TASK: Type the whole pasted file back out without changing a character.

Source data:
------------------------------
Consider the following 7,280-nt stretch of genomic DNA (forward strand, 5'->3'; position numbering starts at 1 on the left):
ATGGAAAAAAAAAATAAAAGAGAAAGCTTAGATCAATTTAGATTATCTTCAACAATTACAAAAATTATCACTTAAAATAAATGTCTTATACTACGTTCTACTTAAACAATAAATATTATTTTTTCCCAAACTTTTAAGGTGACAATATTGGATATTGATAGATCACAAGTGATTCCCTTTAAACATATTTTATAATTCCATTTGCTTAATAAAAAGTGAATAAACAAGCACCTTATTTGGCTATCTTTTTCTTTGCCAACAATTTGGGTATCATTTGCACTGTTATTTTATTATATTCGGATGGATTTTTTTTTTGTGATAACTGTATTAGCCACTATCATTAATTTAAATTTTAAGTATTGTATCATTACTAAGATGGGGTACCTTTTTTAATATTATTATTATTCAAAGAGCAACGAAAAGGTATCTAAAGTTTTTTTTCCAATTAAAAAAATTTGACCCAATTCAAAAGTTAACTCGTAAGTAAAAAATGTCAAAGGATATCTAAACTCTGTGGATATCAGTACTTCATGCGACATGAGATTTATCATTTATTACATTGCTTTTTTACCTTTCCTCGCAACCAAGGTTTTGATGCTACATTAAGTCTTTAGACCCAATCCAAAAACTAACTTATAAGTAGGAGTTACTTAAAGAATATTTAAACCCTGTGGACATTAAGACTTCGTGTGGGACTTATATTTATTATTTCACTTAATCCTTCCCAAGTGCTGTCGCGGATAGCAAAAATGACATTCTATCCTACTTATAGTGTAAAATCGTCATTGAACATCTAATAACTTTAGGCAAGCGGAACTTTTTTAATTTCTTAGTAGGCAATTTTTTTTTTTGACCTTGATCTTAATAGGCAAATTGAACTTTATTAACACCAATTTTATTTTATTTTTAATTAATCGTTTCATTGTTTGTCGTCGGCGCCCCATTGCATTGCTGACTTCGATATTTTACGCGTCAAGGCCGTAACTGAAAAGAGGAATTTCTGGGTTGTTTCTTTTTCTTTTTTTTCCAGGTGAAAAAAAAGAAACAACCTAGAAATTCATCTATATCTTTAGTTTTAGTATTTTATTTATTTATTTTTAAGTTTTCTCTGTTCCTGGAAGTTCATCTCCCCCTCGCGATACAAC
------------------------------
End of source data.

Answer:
Consider the following 7,280-nt stretch of genomic DNA (forward strand, 5'->3'; position numbering starts at 1 on the left):
ATGGAAAAAAAAAATAAAAGAGAAAGCTTAGATCAATTTAGATTATCTTCAACAATTACAAAAATTATCACTTAAAATAAATGTCTTATACTACGTTCTACTTAAACAATAAATATTATTTTTTCCCAAACTTTTAAGGTGACAATATTGGATATTGATAGATCACAAGTGATTCCCTTTAAACATATTTTATAATTCCATTTGCTTAATAAAAAGTGAATAAACAAGCACCTTATTTGGCTATCTTTTTCTTTGCCAACAATTTGGGTATCATTTGCACTGTTATTTTATTATATTCGGATGGATTTTTTTTTTGTGATAACTGTATTAGCCACTATCATTAATTTAAATTTTAAGTATTGTATCATTACTAAGATGGGGTACCTTTTTTAATATTATTATTATTCAAAGAGCAACGAAAAGGTATCTAAAGTTTTTTTTCCAATTAAAAAAATTTGACCCAATTCAAAAGTTAACTCGTAAGTAAAAAATGTCAAAGGATATCTAAACTCTGTGGATATCAGTACTTCATGCGACATGAGATTTATCATTTATTACATTGCTTTTTTACCTTTCCTCGCAACCAAGGTTTTGATGCTACATTAAGTCTTTAGACCCAATCCAAAAACTAACTTATAAGTAGGAGTTACTTAAAGAATATTTAAACCCTGTGGACATTAAGACTTCGTGTGGGACTTATATTTATTATTTCACTTAATCCTTCCCAAGTGCTGTCGCGGATAGCAAAAATGACATTCTATCCTACTTATAGTGTAAAATCGTCATTGAACATCTAATAACTTTAGGCAAGCGGAACTTTTTTAATTTCTTAGTAGGCAATTTTTTTTTTTGACCTTGATCTTAATAGGCAAATTGAACTTTATTAACACCAATTTTATTTTATTTTTAATTAATCGTTTCATTGTTTGTCGTCGGCGCCCCATTGCATTGCTGACTTCGATATTTTACGCGTCAAGGCCGTAACTGAAAAGAGGAATTTCTGGGTTGTTTCTTTTTCTTTTTTTTCCAGGTGAAAAAAAAGAAACAACCTAGAAATTCATCTATATCTTTAGTTTTAGTATTTTATTTATTTATTTTTAAGTTTTCTCTGTTCCTGGAAGTTCATCTCCCCCTCGCGATACAAC